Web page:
N Engl J Med. 2017; 377: 586-593https://doi.org/10.1056/NEJMsb1706645
        • Sommers BD
        • Baicker K
        • Epstein AM
        Mortality and access to care among adults after state Medicaid expansions.
        N Engl J Med. 2012; 367: 1025-1034https://doi.org/10.1056/NEJMsa1202099
        • Short PF
        • Graefe DR
        • Swartz K
        • Uberoi N
        New estimates of gaps and transitions in health insurance.
        Med Care Res Rev. 2012; 69: 721-736https://doi.org/10.1177/1077558712454195
        • Villarroel MA
        • Cohen RA
        Health insurance continuity and health care access and utilization, 2014.
        NCHS Data Brief. 2016; (https://www.cdc.gov/nchs/data/databriefs/db249.pdf. Accessed March 9, 2021): 1-8
        • Ginde AA
        • Lowe RA
        • Wiler JL
        Health insurance status change and emergency department use among U.S. adults.
        Arch Intern Med. 2012; 172: 642-647https://doi.org/10.1001/archinternmed.2012.34
        • Roberts ET
        • Pollack CE
        Does churning in Medicaid affect health care use?.
        Med Care. 2016; 54: 483-489https://doi.org/10.1097/MLR.0000000000000509
        • Sommers BD
        • Gourevitch R
        • Maylone B
        • Blendon RJ
        • Epstein AM
        Insurance churning rates for low-income adults under health reform: lower than expected but still harmful for many.
        Health Aff (Millwood). 2016; 35: 1816-1824https://doi.org/10.1377/hlthaff.2016.0455
        • Yabroff KR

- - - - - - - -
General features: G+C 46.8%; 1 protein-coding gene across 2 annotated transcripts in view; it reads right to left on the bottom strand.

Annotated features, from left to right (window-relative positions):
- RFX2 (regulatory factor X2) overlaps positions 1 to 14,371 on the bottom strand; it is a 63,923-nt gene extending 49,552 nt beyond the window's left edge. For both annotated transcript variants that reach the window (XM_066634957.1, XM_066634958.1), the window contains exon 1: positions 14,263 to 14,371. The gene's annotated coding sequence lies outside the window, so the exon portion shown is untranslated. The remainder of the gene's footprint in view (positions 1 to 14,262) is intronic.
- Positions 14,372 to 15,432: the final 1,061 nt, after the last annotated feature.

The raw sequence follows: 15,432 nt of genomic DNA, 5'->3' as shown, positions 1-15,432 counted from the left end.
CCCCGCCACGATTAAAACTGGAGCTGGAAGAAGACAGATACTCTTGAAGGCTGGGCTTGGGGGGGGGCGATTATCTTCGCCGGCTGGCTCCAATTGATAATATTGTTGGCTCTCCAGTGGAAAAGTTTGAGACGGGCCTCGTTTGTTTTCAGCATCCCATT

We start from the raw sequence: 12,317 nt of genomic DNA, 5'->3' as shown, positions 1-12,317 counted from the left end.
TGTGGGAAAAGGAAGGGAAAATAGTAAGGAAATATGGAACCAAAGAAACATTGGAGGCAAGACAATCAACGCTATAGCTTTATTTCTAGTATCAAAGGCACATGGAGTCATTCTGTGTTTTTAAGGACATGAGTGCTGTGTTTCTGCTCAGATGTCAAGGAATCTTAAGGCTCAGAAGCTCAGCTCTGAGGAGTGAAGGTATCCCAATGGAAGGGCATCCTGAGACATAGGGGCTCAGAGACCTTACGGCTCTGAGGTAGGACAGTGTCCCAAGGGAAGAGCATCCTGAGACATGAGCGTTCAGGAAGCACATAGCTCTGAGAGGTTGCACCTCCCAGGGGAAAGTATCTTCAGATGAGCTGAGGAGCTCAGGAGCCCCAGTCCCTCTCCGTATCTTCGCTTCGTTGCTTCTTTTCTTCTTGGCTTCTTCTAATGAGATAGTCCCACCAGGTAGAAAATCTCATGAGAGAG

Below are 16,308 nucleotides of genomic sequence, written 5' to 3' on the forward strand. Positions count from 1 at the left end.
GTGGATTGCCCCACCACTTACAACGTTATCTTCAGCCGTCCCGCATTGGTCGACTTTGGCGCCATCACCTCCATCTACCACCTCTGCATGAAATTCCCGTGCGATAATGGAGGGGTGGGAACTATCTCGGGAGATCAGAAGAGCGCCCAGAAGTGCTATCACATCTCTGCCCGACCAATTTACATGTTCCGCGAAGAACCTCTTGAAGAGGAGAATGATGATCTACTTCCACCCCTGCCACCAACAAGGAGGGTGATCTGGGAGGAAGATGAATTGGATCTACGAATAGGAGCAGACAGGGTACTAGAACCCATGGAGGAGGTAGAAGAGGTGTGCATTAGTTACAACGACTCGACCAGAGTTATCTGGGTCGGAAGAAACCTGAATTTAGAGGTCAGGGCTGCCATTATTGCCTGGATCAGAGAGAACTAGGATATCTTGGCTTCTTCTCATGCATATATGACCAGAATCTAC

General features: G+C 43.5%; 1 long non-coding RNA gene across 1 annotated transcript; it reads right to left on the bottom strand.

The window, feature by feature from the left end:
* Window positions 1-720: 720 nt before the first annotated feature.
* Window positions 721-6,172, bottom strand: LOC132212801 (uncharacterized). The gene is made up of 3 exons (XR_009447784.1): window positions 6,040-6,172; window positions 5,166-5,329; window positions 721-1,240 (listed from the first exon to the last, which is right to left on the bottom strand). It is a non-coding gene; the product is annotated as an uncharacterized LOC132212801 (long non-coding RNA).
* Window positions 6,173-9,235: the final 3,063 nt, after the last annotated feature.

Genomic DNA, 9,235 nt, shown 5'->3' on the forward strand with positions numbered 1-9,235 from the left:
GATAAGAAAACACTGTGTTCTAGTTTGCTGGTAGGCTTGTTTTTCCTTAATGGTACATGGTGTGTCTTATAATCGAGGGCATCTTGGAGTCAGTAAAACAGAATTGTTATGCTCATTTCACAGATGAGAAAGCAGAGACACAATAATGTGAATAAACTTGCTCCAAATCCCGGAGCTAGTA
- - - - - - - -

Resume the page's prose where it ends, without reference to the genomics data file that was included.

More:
• Reeder-Hayes K
        • Zhao J
        • et al.
        Health insurance coverage disruptions and cancer care and outcomes: systematic review of published research.
        J Natl Cancer Inst. 2020; 112: 671-687https://doi.org/10.1093/jnci/djaa048
        • Ji X
        • Wilk AS
        • Druss BG
        • Cummings JR
        Effect of Medicaid disenrollment on health care utilization among adults with mental health disorders.
        Med Care. 2019; 57: 574-583https://doi.org/10.1097/MLR.0000000000001153
        • Ramsey SD
        • Zeliadt SB
        • Richardson LC
        • et al.
        Disenrollment from Medicaid after recent cancer diagnosis.
        Med Care. 2008; 46: 49-57https://doi.org/10.1097/MLR.0b013e318158ec7f
        • Graubard BI
        • Korn EL
        Predictive margins with survey data.
        Biometrics. 1999; 55: 652-659https://doi.org/10.1111/j.0006-341x.1999.00652.x
        • VanderWeele TJ
        • Ding P
        Sensitivity analysis in observational research: introducing the E-value.
        Ann Intern Med. 2017; 167: 268-274https://doi.org/10.7326/M16-2607
      1. Employment situation news release: the employment situation – April 2020. U.S. Bureau of Labor Statistics. https://www.bls.gov/news.release/archives/empsit_05082020.htm. Updated September 23, 2020. Accessed March 9, 2021.

      2. Employment situation news release: the employment situation – September 2020. U.S. Bureau of Labor Statistics. https://www.bls.gov/news.release/archives/empsit_10022020.htm. Updated October 5, 2020. Accessed March 9, 2021.

        • Carfì A
        • Bernabei R
        • Landi F
        Gemelli Against COVID-19 Post-Acute Care Study Group. Persistent symptoms in patients after acute COVID-19.
        JAMA. 2020; 324: 603-605https://doi.org/10.1001/jama.2020.12603
        • Goldman AL
        • Sommers BD
        Among low-income adults enrolled in Medicaid, churning decreased after the Affordable Care Act.
        Health Aff (Millwood). 2020; 39: 85-93https://doi.org/10.1377/hlthaff.2019.00378
      3. Medicaid income eligibility limits for adults as a percent of the federal poverty level. Kaiser Family Foundation. https://www.kff.org/health-reform/state-indicator/medicaid-income-eligibility-limits-for-adults-as-a-percent-of-the-federal-poverty-level/. Updated January 1, 2021. Accessed March 9, 2021.

        • Cohen RA
        • Zammitti EP
        High-deductible health plan enrollment among adults aged 18-64 with employment-based insurance coverage.
        NCHS Data Brief. 2018; (https://www.cdc.gov/nchs/products/databriefs/db317.htm. Accessed March 9, 2021): 1-8